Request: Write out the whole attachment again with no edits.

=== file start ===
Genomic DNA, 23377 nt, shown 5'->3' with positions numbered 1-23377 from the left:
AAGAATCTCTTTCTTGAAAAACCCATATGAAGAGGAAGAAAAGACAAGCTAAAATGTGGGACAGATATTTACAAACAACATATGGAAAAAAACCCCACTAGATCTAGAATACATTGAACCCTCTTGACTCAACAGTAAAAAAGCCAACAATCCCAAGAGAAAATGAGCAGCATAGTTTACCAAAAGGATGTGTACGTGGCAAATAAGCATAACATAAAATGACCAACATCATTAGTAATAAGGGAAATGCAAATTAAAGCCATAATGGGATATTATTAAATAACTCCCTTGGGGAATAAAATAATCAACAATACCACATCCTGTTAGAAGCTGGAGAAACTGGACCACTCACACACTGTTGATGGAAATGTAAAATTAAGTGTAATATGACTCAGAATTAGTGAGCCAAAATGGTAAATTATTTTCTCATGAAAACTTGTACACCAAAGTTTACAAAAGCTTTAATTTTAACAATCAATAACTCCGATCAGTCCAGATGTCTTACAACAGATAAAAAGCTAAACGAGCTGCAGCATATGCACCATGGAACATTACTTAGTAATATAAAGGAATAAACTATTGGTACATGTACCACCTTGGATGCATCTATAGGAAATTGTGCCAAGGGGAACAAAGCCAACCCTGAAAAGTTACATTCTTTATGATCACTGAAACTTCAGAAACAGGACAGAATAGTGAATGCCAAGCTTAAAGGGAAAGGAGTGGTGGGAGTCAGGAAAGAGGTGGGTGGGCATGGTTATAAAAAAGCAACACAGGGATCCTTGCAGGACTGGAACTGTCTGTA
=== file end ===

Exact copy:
Genomic DNA, 23377 nt, shown 5'->3' with positions numbered 1-23377 from the left:
AAGAATCTCTTTCTTGAAAAACCCATATGAAGAGGAAGAAAAGACAAGCTAAAATGTGGGACAGATATTTACAAACAACATATGGAAAAAAACCCCACTAGATCTAGAATACATTGAACCCTCTTGACTCAACAGTAAAAAAGCCAACAATCCCAAGAGAAAATGAGCAGCATAGTTTACCAAAAGGATGTGTACGTGGCAAATAAGCATAACATAAAATGACCAACATCATTAGTAATAAGGGAAATGCAAATTAAAGCCATAATGGGATATTATTAAATAACTCCCTTGGGGAATAAAATAATCAACAATACCACATCCTGTTAGAAGCTGGAGAAACTGGACCACTCACACACTGTTGATGGAAATGTAAAATTAAGTGTAATATGACTCAGAATTAGTGAGCCAAAATGGTAAATTATTTTCTCATGAAAACTTGTACACCAAAGTTTACAAAAGCTTTAATTTTAACAATCAATAACTCCGATCAGTCCAGATGTCTTACAACAGATAAAAAGCTAAACGAGCTGCAGCATATGCACCATGGAACATTACTTAGTAATATAAAGGAATAAACTATTGGTACATGTACCACCTTGGATGCATCTATAGGAAATTGTGCCAAGGGGAACAAAGCCAACCCTGAAAAGTTACATTCTTTATGATCACTGAAACTTCAGAAACAGGACAGAATAGTGAATGCCAAGCTTAAAGGGAAAGGAGTGGTGGGAGTCAGGAAAGAGGTGGGTGGGCATGGTTATAAAAAAGCAACACAGGGATCCTTGCAGGACTGGAACTGTCTGTA